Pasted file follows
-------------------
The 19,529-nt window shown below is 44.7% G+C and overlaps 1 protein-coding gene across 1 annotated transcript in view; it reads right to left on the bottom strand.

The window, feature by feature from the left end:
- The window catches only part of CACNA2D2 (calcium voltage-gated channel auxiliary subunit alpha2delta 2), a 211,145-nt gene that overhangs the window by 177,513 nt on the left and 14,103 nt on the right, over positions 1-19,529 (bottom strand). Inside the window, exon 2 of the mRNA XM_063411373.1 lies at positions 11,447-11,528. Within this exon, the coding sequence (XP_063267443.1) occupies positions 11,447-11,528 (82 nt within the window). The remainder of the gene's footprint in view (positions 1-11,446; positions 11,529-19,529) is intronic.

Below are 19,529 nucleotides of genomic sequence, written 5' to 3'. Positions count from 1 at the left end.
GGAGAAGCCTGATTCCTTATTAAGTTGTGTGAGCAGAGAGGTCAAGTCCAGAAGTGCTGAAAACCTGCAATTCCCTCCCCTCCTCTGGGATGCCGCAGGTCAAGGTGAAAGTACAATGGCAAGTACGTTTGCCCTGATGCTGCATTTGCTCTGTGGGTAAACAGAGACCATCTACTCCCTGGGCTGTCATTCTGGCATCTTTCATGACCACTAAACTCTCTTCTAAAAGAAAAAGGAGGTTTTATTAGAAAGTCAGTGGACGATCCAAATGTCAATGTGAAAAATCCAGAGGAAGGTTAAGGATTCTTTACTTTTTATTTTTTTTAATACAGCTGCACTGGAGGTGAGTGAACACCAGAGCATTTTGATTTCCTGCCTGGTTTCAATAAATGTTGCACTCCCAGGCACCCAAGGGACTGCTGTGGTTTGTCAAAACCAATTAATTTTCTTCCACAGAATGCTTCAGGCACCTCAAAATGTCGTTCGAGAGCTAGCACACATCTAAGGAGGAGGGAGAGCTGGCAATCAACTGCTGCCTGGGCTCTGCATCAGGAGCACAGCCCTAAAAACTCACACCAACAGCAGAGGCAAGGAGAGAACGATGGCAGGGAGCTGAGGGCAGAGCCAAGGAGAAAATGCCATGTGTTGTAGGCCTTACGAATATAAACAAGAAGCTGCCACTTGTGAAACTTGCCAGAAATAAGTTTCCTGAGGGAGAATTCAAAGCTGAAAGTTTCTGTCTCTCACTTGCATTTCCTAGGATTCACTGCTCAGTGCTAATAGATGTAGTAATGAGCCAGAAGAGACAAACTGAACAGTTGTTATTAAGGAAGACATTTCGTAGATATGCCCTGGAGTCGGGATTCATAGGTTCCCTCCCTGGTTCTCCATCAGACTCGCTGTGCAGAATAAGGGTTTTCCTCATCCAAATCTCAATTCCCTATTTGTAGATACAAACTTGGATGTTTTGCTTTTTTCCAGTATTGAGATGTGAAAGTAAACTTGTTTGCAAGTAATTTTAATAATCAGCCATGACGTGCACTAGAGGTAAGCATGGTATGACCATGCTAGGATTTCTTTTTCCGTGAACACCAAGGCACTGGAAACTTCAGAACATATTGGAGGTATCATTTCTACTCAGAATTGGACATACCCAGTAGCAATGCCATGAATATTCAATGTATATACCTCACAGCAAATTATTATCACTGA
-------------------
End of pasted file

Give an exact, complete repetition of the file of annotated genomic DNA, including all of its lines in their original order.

The 19,529-nt window shown below is 44.7% G+C and overlaps 1 protein-coding gene across 1 annotated transcript in view; it reads right to left on the bottom strand.

The window, feature by feature from the left end:
- The window catches only part of CACNA2D2 (calcium voltage-gated channel auxiliary subunit alpha2delta 2), a 211,145-nt gene that overhangs the window by 177,513 nt on the left and 14,103 nt on the right, over positions 1-19,529 (bottom strand). Inside the window, exon 2 of the mRNA XM_063411373.1 lies at positions 11,447-11,528. Within this exon, the coding sequence (XP_063267443.1) occupies positions 11,447-11,528 (82 nt within the window). The remainder of the gene's footprint in view (positions 1-11,446; positions 11,529-19,529) is intronic.

Below are 19,529 nucleotides of genomic sequence, written 5' to 3'. Positions count from 1 at the left end.
GGAGAAGCCTGATTCCTTATTAAGTTGTGTGAGCAGAGAGGTCAAGTCCAGAAGTGCTGAAAACCTGCAATTCCCTCCCCTCCTCTGGGATGCCGCAGGTCAAGGTGAAAGTACAATGGCAAGTACGTTTGCCCTGATGCTGCATTTGCTCTGTGGGTAAACAGAGACCATCTACTCCCTGGGCTGTCATTCTGGCATCTTTCATGACCACTAAACTCTCTTCTAAAAGAAAAAGGAGGTTTTATTAGAAAGTCAGTGGACGATCCAAATGTCAATGTGAAAAATCCAGAGGAAGGTTAAGGATTCTTTACTTTTTATTTTTTTTAATACAGCTGCACTGGAGGTGAGTGAACACCAGAGCATTTTGATTTCCTGCCTGGTTTCAATAAATGTTGCACTCCCAGGCACCCAAGGGACTGCTGTGGTTTGTCAAAACCAATTAATTTTCTTCCACAGAATGCTTCAGGCACCTCAAAATGTCGTTCGAGAGCTAGCACACATCTAAGGAGGAGGGAGAGCTGGCAATCAACTGCTGCCTGGGCTCTGCATCAGGAGCACAGCCCTAAAAACTCACACCAACAGCAGAGGCAAGGAGAGAACGATGGCAGGGAGCTGAGGGCAGAGCCAAGGAGAAAATGCCATGTGTTGTAGGCCTTACGAATATAAACAAGAAGCTGCCACTTGTGAAACTTGCCAGAAATAAGTTTCCTGAGGGAGAATTCAAAGCTGAAAGTTTCTGTCTCTCACTTGCATTTCCTAGGATTCACTGCTCAGTGCTAATAGATGTAGTAATGAGCCAGAAGAGACAAACTGAACAGTTGTTATTAAGGAAGACATTTCGTAGATATGCCCTGGAGTCGGGATTCATAGGTTCCCTCCCTGGTTCTCCATCAGACTCGCTGTGCAGAATAAGGGTTTTCCTCATCCAAATCTCAATTCCCTATTTGTAGATACAAACTTGGATGTTTTGCTTTTTTCCAGTATTGAGATGTGAAAGTAAACTTGTTTGCAAGTAATTTTAATAATCAGCCATGACGTGCACTAGAGGTAAGCATGGTATGACCATGCTAGGATTTCTTTTTCCGTGAACACCAAGGCACTGGAAACTTCAGAACATATTGGAGGTATCATTTCTACTCAGAATTGGACATACCCAGTAGCAATGCCATGAATATTCAATGTATATACCTCACAGCAAATTATTATCACTGA